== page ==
15 Nov

Ojai home tour includes Italianate villa with orchard

By Lisa McKinnon,

In many parts of the country, a holiday home tour would be just that: a tour of homes. Ticketholders would march past gardens barren of leaves and flowers, or just plain covered in snow, in order to get to the main, preferably heated, attraction.

Not so in California and, in particular, Ojai.

Those attending this weekend’s Ojai Music Festival Holiday Home Look In will see not only a Spanish Revival home designed by 20th-century architect George Washington Smith and a contemporary residence created by Ojai architect Marc Whitman but also the period-perfect plants, blooming rose gardens and fruit-laden citrus orchards that surround them.

And at one of the tour’s four stops, they will also get a good look at, and a taste of, the olive grove that produces Regalo, an estate-bottled, extra-virgin olive oil whose profits are earmarked for charity.

Bristling with the silver-green leaves of hundreds of Italian- and Spanish-variety olive trees, the grove sits on 12 acres at Omaggio Farm, the home of Jeff and Rosalyn Luttrull and their five children, who range in age from 12 to 18.

An ophthalmologist with practices in Camarillo and Ventura, Jeff Luttrull knew nothing about olives when he bought the then-10-year-old Italian villa-style house and its citrus orchards in 1996. What he did know was that the oranges weren’t pulling their weight, financially. “I think I sold them at a profit one year; another, the market was so bad, some growers left their fruit to rot on the trees. I thought, There must be something more useful I could be doing with this land.'”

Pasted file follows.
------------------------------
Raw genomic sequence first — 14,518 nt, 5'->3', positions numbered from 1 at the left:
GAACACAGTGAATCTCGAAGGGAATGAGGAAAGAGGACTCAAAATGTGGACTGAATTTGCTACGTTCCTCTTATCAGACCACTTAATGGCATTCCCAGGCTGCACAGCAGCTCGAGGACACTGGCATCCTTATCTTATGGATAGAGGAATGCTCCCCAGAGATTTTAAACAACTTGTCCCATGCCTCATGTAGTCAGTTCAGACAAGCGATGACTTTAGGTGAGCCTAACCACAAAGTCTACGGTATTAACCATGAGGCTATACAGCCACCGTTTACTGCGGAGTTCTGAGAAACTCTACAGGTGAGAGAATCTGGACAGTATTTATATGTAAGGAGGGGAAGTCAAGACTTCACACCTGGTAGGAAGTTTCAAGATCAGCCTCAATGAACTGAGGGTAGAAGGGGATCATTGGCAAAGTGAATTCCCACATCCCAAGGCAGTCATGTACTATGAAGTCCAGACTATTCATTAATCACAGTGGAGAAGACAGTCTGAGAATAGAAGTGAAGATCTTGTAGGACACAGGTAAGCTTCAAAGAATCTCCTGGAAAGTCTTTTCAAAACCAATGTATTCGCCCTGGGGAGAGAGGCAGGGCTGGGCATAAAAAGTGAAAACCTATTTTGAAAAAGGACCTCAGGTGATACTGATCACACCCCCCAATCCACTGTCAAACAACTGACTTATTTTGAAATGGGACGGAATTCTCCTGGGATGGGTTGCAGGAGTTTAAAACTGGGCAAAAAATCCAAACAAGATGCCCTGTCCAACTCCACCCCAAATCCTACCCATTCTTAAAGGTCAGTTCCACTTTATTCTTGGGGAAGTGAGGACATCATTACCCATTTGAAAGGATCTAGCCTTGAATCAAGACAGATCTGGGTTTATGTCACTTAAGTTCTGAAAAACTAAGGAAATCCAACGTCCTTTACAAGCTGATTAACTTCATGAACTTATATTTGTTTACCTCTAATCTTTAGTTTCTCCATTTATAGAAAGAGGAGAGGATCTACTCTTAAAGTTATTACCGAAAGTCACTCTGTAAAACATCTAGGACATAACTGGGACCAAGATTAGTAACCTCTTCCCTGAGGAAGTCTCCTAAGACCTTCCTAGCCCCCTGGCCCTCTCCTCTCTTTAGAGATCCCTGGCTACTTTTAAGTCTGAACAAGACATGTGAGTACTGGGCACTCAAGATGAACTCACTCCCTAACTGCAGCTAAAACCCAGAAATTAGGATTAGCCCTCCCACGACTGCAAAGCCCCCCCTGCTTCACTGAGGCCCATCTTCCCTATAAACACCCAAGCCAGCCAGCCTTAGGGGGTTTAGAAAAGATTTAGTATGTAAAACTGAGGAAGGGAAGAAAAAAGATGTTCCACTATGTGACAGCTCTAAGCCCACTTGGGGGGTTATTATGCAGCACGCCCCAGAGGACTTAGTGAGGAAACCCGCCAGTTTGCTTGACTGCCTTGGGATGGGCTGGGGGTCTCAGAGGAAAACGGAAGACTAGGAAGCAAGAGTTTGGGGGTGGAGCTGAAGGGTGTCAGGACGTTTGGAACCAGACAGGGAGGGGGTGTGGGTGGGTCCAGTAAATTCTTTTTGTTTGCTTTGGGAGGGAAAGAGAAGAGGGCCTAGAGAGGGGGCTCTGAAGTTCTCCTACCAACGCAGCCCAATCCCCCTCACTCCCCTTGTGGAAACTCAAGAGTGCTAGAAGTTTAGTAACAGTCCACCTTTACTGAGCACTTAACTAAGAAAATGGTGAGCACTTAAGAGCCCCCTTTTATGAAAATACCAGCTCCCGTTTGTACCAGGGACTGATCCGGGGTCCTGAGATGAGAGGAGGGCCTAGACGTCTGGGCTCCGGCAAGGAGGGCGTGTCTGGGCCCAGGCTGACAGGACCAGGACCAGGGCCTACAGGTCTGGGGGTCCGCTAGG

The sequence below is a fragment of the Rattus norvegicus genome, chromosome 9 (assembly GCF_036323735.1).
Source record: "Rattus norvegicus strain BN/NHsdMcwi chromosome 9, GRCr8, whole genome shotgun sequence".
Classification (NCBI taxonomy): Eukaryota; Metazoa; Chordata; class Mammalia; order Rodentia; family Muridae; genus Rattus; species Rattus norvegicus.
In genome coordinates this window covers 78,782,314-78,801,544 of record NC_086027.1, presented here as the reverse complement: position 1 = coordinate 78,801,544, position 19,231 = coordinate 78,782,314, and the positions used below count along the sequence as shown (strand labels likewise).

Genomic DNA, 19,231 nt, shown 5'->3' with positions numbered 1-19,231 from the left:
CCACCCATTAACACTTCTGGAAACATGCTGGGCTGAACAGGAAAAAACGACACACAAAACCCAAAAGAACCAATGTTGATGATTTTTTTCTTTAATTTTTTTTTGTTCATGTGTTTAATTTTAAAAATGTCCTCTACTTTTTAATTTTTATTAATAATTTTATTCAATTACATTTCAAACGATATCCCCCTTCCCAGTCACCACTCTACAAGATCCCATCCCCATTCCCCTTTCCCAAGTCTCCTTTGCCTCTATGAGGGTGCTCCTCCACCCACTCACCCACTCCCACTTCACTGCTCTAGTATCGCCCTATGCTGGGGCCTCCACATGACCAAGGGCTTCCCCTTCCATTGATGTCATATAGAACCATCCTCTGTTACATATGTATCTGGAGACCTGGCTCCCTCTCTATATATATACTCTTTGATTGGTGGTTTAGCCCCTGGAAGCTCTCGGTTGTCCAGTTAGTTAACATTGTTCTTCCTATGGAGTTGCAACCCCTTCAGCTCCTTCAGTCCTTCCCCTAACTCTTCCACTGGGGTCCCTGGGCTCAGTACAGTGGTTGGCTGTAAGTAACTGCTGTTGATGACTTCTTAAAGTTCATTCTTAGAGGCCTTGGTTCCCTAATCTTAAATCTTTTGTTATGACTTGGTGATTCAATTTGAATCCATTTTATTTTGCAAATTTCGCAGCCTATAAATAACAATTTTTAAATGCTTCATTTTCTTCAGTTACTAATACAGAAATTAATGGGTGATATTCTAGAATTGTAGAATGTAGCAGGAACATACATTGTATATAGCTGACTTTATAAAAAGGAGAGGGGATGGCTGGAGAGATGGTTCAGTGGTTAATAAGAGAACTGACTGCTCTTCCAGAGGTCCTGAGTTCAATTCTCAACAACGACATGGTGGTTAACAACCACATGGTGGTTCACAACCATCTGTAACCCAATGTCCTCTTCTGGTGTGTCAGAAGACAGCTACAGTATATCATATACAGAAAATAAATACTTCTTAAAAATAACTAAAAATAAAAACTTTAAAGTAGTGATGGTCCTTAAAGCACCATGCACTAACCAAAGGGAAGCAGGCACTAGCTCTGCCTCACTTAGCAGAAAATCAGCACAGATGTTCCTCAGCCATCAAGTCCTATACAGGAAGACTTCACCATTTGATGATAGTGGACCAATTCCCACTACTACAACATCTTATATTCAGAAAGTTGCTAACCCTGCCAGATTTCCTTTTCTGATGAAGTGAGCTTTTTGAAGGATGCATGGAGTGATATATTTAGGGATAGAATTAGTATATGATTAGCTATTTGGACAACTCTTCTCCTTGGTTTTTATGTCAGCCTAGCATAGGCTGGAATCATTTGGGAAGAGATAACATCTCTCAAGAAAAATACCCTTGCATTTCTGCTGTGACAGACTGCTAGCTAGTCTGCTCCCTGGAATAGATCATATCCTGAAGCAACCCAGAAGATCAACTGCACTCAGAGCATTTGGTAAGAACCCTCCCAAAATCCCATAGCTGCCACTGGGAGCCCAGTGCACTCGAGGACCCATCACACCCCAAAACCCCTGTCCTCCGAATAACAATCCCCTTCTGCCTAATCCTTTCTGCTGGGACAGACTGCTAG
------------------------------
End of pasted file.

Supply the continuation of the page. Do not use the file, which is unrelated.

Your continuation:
Inspiration came during one of Luttrull’s daily runs along McNell Road. “As part of my loop, I would pass under this pretty canopy of trees,” he said. “The pavement was always smooth there, from olives dropping on the ground and getting run over. I realized that those olive trees had been growing there forever, with no one taking particular care of them.”

So about five years ago, Luttrull began replacing the citrus trees with olives. He learned about varieties, growing requirements and olive-press machinery as he went along.

He also had as an example the work being done by the Asquith family, who in 2002 began pressing Ojai Olive Oil-label oils from the new and 120-year-old trees growing on their own East End ranch.

In the past, the picking, pressing and bottling of Omaggio Farm-grown olives and their oils has been purely a family affair, albeit a grueling one. “One day last fall, it took all of us about an hour and a half to pick all the olives off of one tree,” Luttrull said with a laugh.

No more. Professional harvesters have been called in for the farm’s third olive harvest, which began last week. During the home tour, visitors to the farm likely will hear the distant whine of the machinery that shakes the olives free from their stems before crushing them, pits and all, and separating the oil from the mash via a series of centrifuges. The pressing facility will not be open during the home tour, but visitors will be able to taste and purchase two varieties of Regalo extra-virgin olive oil.

The name Regalo, which means “gift” both in Spanish and Italian, was selected by family members when they decided that any profits would go to local and international charities.

Made in Trento, Italy, according to the Luttrulls’ purposefully asymmetrical design, each bottle that contains Regalo extra-virgin olive oil is decorated by members of the family before it leaves the premises.

Colorful ribbons and tags are tied on by hand, and the cartouche molded into the dark-amber glass is highlighted with a light brushing of metallic paint. Bronze is used for bottles of Caterina, named for daughter Catherine and made solely of Arbequina olives; gold for Amelia, named for daughter Emily and made with an Italian-inspired blend of four varieties of olives.

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